My father has been gone for over seven years now. I often think that I wish our youngest daughter could have met him.
He died when our middle child was of about preschool age, so she has faint memories of him, as well as our oldest child. But our youngest never had the opportunity to meet him. Grandpa lived with us, as did my mother, for the last years of their lives, and he loved to play with my children.
My dad was a patient, kind, and loving man who would help out anyone. He loved to laugh and enjoy life; our youngest would have loved to have shared that laughter with him.
Over this past Memorial Day, my twin brother, his wife and their family, and my husband, myself, and our children enjoyed a get-together on the family farm.
The simple, yet pleasurable fun included tractor and wagon rides, boat rides, a frog hunt, hide-and-seek, a hot dog and marshmallow roast, a campfire with campfire games, and lots of laughter and camaraderie shared. When the evening was winding down, my brother shared a sentiment with me, “Dad would have loved this, he would be happy about this.”
And that is the absolute truth. I think, as a parent, our greatest joys are derived from watching our children enjoy life, happiness, and laughter. We want our children to be happy.
A father, considered by most as the head of the household and the protector of his family, finds great happiness in knowing that his family is safe and happy.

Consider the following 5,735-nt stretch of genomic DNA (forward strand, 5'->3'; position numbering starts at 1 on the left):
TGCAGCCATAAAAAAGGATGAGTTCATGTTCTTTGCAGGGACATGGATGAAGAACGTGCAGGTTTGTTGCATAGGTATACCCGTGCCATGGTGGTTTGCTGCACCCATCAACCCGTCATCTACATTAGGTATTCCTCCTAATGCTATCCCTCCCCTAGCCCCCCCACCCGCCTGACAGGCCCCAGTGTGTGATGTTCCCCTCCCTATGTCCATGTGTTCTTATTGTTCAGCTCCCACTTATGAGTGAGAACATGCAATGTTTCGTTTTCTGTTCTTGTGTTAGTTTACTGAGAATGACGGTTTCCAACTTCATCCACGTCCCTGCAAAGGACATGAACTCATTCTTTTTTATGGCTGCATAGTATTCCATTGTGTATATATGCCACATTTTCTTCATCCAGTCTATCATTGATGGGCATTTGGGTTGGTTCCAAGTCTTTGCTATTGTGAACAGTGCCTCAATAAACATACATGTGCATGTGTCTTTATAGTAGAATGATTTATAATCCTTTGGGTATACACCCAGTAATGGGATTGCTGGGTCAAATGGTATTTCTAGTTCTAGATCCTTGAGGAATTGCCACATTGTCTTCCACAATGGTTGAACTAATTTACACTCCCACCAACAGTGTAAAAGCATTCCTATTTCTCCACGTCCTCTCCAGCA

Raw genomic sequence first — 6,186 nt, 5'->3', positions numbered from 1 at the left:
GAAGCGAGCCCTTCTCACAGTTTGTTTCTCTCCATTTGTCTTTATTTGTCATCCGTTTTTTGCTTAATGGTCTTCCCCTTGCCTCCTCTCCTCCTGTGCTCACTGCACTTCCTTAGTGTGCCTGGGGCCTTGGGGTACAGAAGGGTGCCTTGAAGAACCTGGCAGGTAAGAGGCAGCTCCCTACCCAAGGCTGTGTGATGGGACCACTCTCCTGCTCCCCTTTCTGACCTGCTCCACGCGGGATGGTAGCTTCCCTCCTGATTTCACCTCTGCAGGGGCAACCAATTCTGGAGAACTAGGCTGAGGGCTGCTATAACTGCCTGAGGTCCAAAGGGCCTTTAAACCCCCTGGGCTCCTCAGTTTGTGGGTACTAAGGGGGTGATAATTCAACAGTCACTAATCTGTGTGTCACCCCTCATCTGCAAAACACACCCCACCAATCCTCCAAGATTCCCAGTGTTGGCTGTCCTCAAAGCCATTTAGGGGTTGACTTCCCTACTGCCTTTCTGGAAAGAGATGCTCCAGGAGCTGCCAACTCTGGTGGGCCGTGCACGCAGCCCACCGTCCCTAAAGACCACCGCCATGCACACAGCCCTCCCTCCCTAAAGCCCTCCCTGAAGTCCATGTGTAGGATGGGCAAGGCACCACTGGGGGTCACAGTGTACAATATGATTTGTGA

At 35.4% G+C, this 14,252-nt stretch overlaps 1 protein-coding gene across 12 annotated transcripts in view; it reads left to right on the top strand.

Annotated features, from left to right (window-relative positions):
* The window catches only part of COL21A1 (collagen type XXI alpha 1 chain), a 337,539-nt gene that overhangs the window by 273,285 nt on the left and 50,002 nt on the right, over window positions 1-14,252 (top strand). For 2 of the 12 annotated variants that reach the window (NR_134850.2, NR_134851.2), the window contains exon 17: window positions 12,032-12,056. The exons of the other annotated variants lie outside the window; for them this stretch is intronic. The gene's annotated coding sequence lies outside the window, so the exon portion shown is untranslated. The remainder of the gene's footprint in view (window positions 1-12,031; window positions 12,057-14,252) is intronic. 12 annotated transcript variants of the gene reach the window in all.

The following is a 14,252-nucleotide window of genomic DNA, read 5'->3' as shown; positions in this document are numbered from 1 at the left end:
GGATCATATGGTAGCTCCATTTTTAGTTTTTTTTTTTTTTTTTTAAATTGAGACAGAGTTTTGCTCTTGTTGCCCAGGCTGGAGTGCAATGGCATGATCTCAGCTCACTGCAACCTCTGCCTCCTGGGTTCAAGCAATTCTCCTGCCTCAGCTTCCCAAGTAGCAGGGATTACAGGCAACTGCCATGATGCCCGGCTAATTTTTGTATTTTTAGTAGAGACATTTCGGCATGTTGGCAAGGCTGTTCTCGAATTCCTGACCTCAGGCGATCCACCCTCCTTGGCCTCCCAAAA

Fathers Day was started as a complement to Mothers Day, to celebrate fatherhood. President Calvin Coolidge supported the idea of making it a national holiday. In 1966, President Lyndon Johnson officially proclaimed Fathers Day a national holiday.
It took a while for Fathers Day to be accepted as a holiday. But, we know that fathers are extremely important figures in the lives of children. My father was my guide and provided a foundation of strength yet warmth, wisdom, faith, patience, comfort, and security.
My father had large hands, which my brother attributed to all of the large rocks my mother made him carry and move for all of her rock gardens. Really, those large hands symbolized the security and safety he provided. With those hands, he carried our worries and our joys.
Fathers work and toil, from day to day, for their families. My father did, and my husband does for our family. I believe that a father goes off to work each day with the major goals of serving others and providing for others, for a good greater than themselves.
We need our fathers; our sons and daughters need their fathers; mothers need fathers. A ‘father’ may be a dad, or a grandpa, or a male mentor.
I am forever grateful for my father and the time I had with him. I am also grateful for my husband, the father of our children. I appreciate all that he is to our children, our family, and myself.
Happy Fathers Day to all of the male mentors who provide stability, caring, and support. We need you.